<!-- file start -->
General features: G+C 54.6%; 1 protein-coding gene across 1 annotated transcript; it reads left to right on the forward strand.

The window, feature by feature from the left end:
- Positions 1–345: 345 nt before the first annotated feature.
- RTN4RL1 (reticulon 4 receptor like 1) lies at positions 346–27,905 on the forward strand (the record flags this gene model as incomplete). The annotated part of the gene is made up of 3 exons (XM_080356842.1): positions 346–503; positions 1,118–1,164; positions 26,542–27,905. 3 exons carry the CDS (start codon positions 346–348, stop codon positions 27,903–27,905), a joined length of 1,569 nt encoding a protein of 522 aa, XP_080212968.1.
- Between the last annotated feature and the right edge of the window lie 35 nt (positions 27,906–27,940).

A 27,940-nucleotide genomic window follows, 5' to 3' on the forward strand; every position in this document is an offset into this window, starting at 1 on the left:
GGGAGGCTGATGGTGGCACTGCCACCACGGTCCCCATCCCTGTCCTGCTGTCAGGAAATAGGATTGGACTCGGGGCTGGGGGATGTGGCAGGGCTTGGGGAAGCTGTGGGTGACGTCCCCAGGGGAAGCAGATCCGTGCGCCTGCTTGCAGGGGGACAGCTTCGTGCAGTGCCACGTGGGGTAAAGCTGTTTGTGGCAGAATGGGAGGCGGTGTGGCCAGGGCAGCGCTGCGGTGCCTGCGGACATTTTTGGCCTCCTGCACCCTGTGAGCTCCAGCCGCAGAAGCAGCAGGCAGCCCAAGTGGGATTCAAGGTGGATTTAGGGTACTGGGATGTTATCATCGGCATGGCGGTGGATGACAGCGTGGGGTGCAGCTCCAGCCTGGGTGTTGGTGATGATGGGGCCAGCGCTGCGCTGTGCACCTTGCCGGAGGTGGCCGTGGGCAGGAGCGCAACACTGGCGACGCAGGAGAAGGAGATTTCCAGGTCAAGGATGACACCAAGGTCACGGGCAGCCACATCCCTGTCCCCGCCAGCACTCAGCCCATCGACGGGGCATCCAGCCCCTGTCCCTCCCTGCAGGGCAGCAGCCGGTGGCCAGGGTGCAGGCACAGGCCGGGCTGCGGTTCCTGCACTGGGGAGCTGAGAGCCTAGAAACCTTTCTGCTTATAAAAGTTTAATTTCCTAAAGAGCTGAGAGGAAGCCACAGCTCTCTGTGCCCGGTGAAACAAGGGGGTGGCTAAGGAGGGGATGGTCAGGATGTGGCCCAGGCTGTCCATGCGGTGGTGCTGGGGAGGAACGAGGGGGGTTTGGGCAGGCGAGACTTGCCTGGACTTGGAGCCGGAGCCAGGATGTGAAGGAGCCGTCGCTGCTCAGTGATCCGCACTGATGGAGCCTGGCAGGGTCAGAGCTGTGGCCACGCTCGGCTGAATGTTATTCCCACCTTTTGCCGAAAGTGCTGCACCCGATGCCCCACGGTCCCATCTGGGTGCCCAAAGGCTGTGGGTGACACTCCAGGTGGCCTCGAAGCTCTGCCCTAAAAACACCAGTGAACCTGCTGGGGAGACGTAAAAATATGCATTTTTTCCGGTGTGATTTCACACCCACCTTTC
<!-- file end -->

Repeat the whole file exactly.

General features: G+C 54.6%; 1 protein-coding gene across 1 annotated transcript; it reads left to right on the forward strand.

The window, feature by feature from the left end:
- Positions 1–345: 345 nt before the first annotated feature.
- RTN4RL1 (reticulon 4 receptor like 1) lies at positions 346–27,905 on the forward strand (the record flags this gene model as incomplete). The annotated part of the gene is made up of 3 exons (XM_080356842.1): positions 346–503; positions 1,118–1,164; positions 26,542–27,905. 3 exons carry the CDS (start codon positions 346–348, stop codon positions 27,903–27,905), a joined length of 1,569 nt encoding a protein of 522 aa, XP_080212968.1.
- Between the last annotated feature and the right edge of the window lie 35 nt (positions 27,906–27,940).

A 27,940-nucleotide genomic window follows, 5' to 3' on the forward strand; every position in this document is an offset into this window, starting at 1 on the left:
GGGAGGCTGATGGTGGCACTGCCACCACGGTCCCCATCCCTGTCCTGCTGTCAGGAAATAGGATTGGACTCGGGGCTGGGGGATGTGGCAGGGCTTGGGGAAGCTGTGGGTGACGTCCCCAGGGGAAGCAGATCCGTGCGCCTGCTTGCAGGGGGACAGCTTCGTGCAGTGCCACGTGGGGTAAAGCTGTTTGTGGCAGAATGGGAGGCGGTGTGGCCAGGGCAGCGCTGCGGTGCCTGCGGACATTTTTGGCCTCCTGCACCCTGTGAGCTCCAGCCGCAGAAGCAGCAGGCAGCCCAAGTGGGATTCAAGGTGGATTTAGGGTACTGGGATGTTATCATCGGCATGGCGGTGGATGACAGCGTGGGGTGCAGCTCCAGCCTGGGTGTTGGTGATGATGGGGCCAGCGCTGCGCTGTGCACCTTGCCGGAGGTGGCCGTGGGCAGGAGCGCAACACTGGCGACGCAGGAGAAGGAGATTTCCAGGTCAAGGATGACACCAAGGTCACGGGCAGCCACATCCCTGTCCCCGCCAGCACTCAGCCCATCGACGGGGCATCCAGCCCCTGTCCCTCCCTGCAGGGCAGCAGCCGGTGGCCAGGGTGCAGGCACAGGCCGGGCTGCGGTTCCTGCACTGGGGAGCTGAGAGCCTAGAAACCTTTCTGCTTATAAAAGTTTAATTTCCTAAAGAGCTGAGAGGAAGCCACAGCTCTCTGTGCCCGGTGAAACAAGGGGGTGGCTAAGGAGGGGATGGTCAGGATGTGGCCCAGGCTGTCCATGCGGTGGTGCTGGGGAGGAACGAGGGGGGTTTGGGCAGGCGAGACTTGCCTGGACTTGGAGCCGGAGCCAGGATGTGAAGGAGCCGTCGCTGCTCAGTGATCCGCACTGATGGAGCCTGGCAGGGTCAGAGCTGTGGCCACGCTCGGCTGAATGTTATTCCCACCTTTTGCCGAAAGTGCTGCACCCGATGCCCCACGGTCCCATCTGGGTGCCCAAAGGCTGTGGGTGACACTCCAGGTGGCCTCGAAGCTCTGCCCTAAAAACACCAGTGAACCTGCTGGGGAGACGTAAAAATATGCATTTTTTCCGGTGTGATTTCACACCCACCTTTC